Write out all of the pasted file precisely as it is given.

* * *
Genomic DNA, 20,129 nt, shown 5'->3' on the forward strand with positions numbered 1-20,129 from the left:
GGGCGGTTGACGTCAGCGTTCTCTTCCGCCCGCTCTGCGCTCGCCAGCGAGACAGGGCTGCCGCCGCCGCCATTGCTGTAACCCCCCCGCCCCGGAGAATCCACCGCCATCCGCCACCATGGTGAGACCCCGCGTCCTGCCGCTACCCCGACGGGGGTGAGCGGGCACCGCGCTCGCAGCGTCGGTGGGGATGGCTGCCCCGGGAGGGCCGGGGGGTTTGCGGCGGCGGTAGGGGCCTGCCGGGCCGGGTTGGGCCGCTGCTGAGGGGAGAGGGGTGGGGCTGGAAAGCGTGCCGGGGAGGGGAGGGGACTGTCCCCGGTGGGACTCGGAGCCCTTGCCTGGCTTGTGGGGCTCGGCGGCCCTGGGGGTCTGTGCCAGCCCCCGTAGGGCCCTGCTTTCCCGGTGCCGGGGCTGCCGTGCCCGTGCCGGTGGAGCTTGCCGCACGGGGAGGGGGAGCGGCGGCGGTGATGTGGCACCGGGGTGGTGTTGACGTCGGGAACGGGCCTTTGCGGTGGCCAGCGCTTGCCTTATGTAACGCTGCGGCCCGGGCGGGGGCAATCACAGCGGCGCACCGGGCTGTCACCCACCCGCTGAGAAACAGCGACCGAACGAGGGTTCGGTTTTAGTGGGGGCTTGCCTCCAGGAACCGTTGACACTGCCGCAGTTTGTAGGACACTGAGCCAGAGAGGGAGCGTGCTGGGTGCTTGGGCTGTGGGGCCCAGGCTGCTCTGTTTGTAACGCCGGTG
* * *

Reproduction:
Genomic DNA, 20,129 nt, shown 5'->3' on the forward strand with positions numbered 1-20,129 from the left:
GGGCGGTTGACGTCAGCGTTCTCTTCCGCCCGCTCTGCGCTCGCCAGCGAGACAGGGCTGCCGCCGCCGCCATTGCTGTAACCCCCCCGCCCCGGAGAATCCACCGCCATCCGCCACCATGGTGAGACCCCGCGTCCTGCCGCTACCCCGACGGGGGTGAGCGGGCACCGCGCTCGCAGCGTCGGTGGGGATGGCTGCCCCGGGAGGGCCGGGGGGTTTGCGGCGGCGGTAGGGGCCTGCCGGGCCGGGTTGGGCCGCTGCTGAGGGGAGAGGGGTGGGGCTGGAAAGCGTGCCGGGGAGGGGAGGGGACTGTCCCCGGTGGGACTCGGAGCCCTTGCCTGGCTTGTGGGGCTCGGCGGCCCTGGGGGTCTGTGCCAGCCCCCGTAGGGCCCTGCTTTCCCGGTGCCGGGGCTGCCGTGCCCGTGCCGGTGGAGCTTGCCGCACGGGGAGGGGGAGCGGCGGCGGTGATGTGGCACCGGGGTGGTGTTGACGTCGGGAACGGGCCTTTGCGGTGGCCAGCGCTTGCCTTATGTAACGCTGCGGCCCGGGCGGGGGCAATCACAGCGGCGCACCGGGCTGTCACCCACCCGCTGAGAAACAGCGACCGAACGAGGGTTCGGTTTTAGTGGGGGCTTGCCTCCAGGAACCGTTGACACTGCCGCAGTTTGTAGGACACTGAGCCAGAGAGGGAGCGTGCTGGGTGCTTGGGCTGTGGGGCCCAGGCTGCTCTGTTTGTAACGCCGGTG